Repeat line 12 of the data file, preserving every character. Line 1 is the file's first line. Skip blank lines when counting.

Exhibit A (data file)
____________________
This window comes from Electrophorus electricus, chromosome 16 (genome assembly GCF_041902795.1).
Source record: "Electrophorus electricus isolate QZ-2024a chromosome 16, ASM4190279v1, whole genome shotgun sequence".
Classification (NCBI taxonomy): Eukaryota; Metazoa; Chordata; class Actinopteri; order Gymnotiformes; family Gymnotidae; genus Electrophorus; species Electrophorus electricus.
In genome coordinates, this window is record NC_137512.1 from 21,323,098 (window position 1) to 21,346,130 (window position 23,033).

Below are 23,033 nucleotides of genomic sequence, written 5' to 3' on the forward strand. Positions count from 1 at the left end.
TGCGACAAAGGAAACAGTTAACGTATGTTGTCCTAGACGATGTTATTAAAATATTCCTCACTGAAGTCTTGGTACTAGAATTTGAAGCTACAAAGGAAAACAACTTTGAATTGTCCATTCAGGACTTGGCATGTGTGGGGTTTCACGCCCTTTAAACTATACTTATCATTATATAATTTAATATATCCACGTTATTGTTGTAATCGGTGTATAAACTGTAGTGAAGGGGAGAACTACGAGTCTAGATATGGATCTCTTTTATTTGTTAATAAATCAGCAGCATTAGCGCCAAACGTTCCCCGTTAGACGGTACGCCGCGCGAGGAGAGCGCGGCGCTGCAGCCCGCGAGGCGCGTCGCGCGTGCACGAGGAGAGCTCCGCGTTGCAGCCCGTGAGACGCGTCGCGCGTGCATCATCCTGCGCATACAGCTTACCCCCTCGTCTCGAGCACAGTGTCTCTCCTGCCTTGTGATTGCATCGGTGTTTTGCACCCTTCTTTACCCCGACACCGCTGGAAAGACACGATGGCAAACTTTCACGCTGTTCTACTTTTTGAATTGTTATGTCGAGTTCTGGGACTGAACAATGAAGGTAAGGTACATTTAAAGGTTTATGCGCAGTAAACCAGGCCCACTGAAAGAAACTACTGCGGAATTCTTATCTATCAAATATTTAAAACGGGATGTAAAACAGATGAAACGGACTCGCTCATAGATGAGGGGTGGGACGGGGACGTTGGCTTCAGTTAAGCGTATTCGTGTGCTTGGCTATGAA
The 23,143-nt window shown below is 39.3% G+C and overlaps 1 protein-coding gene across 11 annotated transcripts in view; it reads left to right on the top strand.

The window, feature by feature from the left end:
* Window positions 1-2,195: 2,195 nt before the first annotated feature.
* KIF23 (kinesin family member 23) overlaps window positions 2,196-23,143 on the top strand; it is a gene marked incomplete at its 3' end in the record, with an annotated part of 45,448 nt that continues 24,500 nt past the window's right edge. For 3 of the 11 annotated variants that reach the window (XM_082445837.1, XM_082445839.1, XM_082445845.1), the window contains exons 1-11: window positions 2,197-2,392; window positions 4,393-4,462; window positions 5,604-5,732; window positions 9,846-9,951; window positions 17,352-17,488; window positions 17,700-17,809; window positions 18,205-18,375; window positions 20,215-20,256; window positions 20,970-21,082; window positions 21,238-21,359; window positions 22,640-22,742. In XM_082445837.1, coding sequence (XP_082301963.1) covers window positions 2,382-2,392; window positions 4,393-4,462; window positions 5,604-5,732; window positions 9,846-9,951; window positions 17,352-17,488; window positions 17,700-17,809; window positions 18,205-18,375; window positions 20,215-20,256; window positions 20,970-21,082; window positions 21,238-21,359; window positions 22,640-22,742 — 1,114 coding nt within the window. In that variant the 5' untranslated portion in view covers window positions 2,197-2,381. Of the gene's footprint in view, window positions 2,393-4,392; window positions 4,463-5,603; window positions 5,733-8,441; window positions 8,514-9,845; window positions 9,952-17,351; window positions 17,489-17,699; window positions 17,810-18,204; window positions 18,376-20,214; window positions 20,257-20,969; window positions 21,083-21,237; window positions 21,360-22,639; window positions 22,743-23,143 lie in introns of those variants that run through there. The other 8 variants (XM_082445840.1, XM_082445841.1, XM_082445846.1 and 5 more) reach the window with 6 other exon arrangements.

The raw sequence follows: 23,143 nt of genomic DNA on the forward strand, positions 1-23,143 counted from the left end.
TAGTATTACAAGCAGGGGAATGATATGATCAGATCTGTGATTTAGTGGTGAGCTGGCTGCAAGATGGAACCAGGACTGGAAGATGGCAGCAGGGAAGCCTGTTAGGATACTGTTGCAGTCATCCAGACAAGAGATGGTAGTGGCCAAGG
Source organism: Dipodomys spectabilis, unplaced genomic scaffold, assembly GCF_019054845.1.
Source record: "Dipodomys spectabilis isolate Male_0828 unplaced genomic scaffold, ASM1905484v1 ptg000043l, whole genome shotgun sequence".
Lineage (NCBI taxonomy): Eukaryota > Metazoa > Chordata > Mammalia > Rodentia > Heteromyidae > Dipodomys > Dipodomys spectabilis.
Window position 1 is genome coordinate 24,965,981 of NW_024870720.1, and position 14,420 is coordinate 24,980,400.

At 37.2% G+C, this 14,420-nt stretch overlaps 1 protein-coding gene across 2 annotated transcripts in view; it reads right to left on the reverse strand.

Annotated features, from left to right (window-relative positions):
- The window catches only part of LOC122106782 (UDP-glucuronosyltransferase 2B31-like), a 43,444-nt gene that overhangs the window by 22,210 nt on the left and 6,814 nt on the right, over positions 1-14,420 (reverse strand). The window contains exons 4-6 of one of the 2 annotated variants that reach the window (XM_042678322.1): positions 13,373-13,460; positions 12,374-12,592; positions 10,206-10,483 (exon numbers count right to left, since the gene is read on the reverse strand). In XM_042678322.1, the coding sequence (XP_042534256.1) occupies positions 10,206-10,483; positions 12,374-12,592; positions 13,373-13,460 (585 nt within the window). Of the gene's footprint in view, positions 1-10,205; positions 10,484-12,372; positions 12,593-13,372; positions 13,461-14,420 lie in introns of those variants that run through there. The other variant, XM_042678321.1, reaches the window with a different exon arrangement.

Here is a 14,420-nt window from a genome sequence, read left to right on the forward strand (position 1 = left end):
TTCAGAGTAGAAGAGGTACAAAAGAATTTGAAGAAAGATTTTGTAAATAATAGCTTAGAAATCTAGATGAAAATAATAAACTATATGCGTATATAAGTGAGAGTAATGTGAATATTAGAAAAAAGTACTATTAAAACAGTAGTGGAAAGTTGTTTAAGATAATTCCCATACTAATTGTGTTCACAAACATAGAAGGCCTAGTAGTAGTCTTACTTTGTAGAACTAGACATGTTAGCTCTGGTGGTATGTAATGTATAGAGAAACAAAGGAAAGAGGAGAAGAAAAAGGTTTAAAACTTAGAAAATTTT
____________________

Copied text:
TAGTATTACAAGCAGGGGAATGATATGATCAGATCTGTGATTTAGTGGTGAGCTGGCTGCAAGATGGAACCAGGACTGGAAGATGGCAGCAGGGAAGCCTGTTAGGATACTGTTGCAGTCATCCAGACAAGAGATGGTAGTGGCCAAGG